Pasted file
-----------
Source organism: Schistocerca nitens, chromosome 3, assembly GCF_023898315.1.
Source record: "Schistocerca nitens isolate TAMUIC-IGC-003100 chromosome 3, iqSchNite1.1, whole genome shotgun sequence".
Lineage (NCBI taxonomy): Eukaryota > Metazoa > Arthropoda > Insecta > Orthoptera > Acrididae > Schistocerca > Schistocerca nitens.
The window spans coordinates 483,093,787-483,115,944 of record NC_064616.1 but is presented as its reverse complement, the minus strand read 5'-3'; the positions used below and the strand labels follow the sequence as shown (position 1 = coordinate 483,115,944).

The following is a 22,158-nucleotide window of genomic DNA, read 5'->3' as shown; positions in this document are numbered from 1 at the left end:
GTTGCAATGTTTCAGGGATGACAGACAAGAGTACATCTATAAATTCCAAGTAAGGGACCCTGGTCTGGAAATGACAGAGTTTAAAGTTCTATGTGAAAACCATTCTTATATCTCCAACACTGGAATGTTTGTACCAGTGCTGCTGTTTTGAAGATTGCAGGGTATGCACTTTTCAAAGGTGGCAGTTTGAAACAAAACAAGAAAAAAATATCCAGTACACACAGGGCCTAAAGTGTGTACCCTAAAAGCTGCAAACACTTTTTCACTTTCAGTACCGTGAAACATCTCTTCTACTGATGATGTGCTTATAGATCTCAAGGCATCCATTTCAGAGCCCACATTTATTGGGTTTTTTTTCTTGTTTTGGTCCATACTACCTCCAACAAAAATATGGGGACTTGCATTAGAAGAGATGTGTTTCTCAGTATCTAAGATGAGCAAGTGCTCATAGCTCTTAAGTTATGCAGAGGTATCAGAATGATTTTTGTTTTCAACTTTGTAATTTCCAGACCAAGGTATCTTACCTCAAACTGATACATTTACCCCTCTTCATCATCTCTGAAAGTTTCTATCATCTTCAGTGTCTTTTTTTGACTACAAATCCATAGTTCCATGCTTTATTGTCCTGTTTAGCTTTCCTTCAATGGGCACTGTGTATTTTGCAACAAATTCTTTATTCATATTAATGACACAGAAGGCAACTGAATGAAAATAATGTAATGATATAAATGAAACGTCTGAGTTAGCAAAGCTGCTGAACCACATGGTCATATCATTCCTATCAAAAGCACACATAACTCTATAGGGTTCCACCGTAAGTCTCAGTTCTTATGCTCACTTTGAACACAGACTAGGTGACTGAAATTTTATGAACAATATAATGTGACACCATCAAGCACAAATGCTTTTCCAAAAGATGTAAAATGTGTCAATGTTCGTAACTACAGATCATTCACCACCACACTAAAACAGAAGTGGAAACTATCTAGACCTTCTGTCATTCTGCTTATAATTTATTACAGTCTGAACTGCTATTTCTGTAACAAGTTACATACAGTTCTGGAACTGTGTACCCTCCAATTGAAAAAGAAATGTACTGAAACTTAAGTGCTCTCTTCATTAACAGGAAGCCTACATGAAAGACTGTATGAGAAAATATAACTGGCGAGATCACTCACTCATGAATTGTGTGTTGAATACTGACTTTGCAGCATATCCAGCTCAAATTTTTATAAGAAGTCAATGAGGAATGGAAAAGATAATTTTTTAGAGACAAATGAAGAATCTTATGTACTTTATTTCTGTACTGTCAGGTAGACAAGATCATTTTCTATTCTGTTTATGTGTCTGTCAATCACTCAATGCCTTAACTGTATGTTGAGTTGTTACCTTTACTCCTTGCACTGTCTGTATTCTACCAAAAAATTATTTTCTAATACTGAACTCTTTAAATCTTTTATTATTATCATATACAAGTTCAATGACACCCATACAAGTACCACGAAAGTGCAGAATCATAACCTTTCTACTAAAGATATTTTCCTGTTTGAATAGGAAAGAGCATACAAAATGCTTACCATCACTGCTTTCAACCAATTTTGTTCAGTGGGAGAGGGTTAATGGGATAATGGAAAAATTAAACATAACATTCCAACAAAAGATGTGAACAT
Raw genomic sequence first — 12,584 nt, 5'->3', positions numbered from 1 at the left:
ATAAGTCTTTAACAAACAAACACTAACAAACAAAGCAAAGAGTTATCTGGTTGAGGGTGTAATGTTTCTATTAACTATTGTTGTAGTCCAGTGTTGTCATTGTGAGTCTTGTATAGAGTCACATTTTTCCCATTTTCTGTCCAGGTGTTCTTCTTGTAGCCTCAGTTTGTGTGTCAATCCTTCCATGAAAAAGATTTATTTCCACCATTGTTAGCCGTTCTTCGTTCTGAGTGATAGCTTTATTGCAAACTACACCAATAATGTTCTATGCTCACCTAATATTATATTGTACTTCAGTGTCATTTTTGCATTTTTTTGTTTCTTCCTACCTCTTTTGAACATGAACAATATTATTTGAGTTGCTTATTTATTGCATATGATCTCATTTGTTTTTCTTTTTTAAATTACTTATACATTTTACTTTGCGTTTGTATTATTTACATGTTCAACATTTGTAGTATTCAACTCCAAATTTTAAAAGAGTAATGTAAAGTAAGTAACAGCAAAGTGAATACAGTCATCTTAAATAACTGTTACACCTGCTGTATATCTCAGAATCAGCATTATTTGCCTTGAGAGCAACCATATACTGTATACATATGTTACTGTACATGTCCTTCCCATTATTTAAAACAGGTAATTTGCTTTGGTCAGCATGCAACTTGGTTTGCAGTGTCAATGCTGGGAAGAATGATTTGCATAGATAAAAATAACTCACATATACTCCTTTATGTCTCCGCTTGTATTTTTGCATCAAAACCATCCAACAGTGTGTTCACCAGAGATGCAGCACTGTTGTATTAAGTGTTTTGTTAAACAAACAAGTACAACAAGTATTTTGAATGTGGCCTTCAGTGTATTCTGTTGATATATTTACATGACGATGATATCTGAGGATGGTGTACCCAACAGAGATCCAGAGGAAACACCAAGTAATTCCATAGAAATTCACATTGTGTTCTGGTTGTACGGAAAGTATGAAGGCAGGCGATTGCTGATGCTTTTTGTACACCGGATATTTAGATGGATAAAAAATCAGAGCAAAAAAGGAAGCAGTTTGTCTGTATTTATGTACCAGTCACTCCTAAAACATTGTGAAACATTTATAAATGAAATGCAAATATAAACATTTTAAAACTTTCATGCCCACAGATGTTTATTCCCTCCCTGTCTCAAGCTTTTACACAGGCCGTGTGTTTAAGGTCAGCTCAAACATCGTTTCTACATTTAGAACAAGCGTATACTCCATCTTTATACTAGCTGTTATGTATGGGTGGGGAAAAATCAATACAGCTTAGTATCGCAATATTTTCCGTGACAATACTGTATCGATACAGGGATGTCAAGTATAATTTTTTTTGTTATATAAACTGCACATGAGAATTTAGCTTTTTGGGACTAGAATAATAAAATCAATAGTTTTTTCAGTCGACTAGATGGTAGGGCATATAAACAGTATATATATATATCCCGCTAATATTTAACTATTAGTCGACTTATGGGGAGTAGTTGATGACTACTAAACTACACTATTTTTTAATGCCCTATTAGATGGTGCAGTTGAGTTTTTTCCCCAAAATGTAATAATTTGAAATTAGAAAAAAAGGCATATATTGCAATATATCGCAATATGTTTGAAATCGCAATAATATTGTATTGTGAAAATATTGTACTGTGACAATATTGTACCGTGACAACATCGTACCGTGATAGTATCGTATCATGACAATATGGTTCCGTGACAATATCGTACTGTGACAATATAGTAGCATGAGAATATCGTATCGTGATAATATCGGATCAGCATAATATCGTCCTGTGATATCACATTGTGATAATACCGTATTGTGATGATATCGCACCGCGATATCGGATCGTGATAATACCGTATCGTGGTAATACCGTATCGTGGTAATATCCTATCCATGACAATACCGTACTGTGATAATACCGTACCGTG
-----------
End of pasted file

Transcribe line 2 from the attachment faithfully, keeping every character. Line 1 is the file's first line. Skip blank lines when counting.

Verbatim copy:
Source record: "Schistocerca nitens isolate TAMUIC-IGC-003100 chromosome 3, iqSchNite1.1, whole genome shotgun sequence".